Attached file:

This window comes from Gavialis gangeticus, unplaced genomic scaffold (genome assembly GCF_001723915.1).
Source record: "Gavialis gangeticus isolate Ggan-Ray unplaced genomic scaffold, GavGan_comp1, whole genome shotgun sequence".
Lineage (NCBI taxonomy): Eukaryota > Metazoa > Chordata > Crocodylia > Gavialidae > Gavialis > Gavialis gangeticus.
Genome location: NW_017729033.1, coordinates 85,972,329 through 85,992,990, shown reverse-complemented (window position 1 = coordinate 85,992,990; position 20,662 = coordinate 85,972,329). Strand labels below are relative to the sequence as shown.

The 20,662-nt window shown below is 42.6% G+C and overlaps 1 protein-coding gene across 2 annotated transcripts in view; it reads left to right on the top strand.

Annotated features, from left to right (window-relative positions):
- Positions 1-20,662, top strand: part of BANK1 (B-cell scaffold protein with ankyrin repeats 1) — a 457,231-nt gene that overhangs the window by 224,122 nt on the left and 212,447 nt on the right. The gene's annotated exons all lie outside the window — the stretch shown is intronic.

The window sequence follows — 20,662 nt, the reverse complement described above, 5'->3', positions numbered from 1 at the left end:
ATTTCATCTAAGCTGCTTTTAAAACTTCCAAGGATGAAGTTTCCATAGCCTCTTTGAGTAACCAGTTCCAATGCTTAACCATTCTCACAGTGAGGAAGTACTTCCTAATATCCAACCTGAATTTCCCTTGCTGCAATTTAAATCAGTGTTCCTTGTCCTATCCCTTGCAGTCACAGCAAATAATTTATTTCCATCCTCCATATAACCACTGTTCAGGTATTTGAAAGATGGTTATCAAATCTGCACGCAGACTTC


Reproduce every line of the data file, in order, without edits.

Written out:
This window comes from Gavialis gangeticus, unplaced genomic scaffold (genome assembly GCF_001723915.1).
Source record: "Gavialis gangeticus isolate Ggan-Ray unplaced genomic scaffold, GavGan_comp1, whole genome shotgun sequence".
Lineage (NCBI taxonomy): Eukaryota > Metazoa > Chordata > Crocodylia > Gavialidae > Gavialis > Gavialis gangeticus.
Genome location: NW_017729033.1, coordinates 85,972,329 through 85,992,990, shown reverse-complemented (window position 1 = coordinate 85,992,990; position 20,662 = coordinate 85,972,329). Strand labels below are relative to the sequence as shown.

The 20,662-nt window shown below is 42.6% G+C and overlaps 1 protein-coding gene across 2 annotated transcripts in view; it reads left to right on the top strand.

Annotated features, from left to right (window-relative positions):
- Positions 1-20,662, top strand: part of BANK1 (B-cell scaffold protein with ankyrin repeats 1) — a 457,231-nt gene that overhangs the window by 224,122 nt on the left and 212,447 nt on the right. The gene's annotated exons all lie outside the window — the stretch shown is intronic.

The window sequence follows — 20,662 nt, the reverse complement described above, 5'->3', positions numbered from 1 at the left end:
ATTTCATCTAAGCTGCTTTTAAAACTTCCAAGGATGAAGTTTCCATAGCCTCTTTGAGTAACCAGTTCCAATGCTTAACCATTCTCACAGTGAGGAAGTACTTCCTAATATCCAACCTGAATTTCCCTTGCTGCAATTTAAATCAGTGTTCCTTGTCCTATCCCTTGCAGTCACAGCAAATAATTTATTTCCATCCTCCATATAACCACTGTTCAGGTATTTGAAAGATGGTTATCAAATCTGCACGCAGACTTC